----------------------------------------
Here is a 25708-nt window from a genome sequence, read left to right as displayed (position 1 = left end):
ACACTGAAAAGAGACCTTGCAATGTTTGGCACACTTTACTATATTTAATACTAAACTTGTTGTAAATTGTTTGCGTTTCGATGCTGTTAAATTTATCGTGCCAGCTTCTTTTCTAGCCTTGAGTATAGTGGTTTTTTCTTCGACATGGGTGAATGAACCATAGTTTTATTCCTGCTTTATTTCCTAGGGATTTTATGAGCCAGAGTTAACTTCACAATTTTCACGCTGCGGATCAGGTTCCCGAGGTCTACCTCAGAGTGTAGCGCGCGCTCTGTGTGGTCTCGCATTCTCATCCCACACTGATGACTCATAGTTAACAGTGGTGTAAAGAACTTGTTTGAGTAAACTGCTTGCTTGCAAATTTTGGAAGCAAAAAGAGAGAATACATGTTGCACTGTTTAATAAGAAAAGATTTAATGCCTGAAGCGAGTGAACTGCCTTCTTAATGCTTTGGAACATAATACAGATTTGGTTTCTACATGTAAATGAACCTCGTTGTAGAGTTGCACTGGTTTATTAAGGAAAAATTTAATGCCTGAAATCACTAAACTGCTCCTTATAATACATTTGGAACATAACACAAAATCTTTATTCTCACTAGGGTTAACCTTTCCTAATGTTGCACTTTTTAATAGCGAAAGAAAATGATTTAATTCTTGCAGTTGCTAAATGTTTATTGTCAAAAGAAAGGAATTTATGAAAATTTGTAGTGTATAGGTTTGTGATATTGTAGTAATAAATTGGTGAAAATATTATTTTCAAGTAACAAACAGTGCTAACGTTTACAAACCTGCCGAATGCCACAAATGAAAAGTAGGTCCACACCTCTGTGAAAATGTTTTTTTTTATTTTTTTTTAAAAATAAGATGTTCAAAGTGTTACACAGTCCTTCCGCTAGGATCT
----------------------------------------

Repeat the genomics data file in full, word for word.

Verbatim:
Here is a 25708-nt window from a genome sequence, read left to right as displayed (position 1 = left end):
ACACTGAAAAGAGACCTTGCAATGTTTGGCACACTTTACTATATTTAATACTAAACTTGTTGTAAATTGTTTGCGTTTCGATGCTGTTAAATTTATCGTGCCAGCTTCTTTTCTAGCCTTGAGTATAGTGGTTTTTTCTTCGACATGGGTGAATGAACCATAGTTTTATTCCTGCTTTATTTCCTAGGGATTTTATGAGCCAGAGTTAACTTCACAATTTTCACGCTGCGGATCAGGTTCCCGAGGTCTACCTCAGAGTGTAGCGCGCGCTCTGTGTGGTCTCGCATTCTCATCCCACACTGATGACTCATAGTTAACAGTGGTGTAAAGAACTTGTTTGAGTAAACTGCTTGCTTGCAAATTTTGGAAGCAAAAAGAGAGAATACATGTTGCACTGTTTAATAAGAAAAGATTTAATGCCTGAAGCGAGTGAACTGCCTTCTTAATGCTTTGGAACATAATACAGATTTGGTTTCTACATGTAAATGAACCTCGTTGTAGAGTTGCACTGGTTTATTAAGGAAAAATTTAATGCCTGAAATCACTAAACTGCTCCTTATAATACATTTGGAACATAACACAAAATCTTTATTCTCACTAGGGTTAACCTTTCCTAATGTTGCACTTTTTAATAGCGAAAGAAAATGATTTAATTCTTGCAGTTGCTAAATGTTTATTGTCAAAAGAAAGGAATTTATGAAAATTTGTAGTGTATAGGTTTGTGATATTGTAGTAATAAATTGGTGAAAATATTATTTTCAAGTAACAAACAGTGCTAACGTTTACAAACCTGCCGAATGCCACAAATGAAAAGTAGGTCCACACCTCTGTGAAAATGTTTTTTTTTATTTTTTTTTAAAAATAAGATGTTCAAAGTGTTACACAGTCCTTCCGCTAGGATCT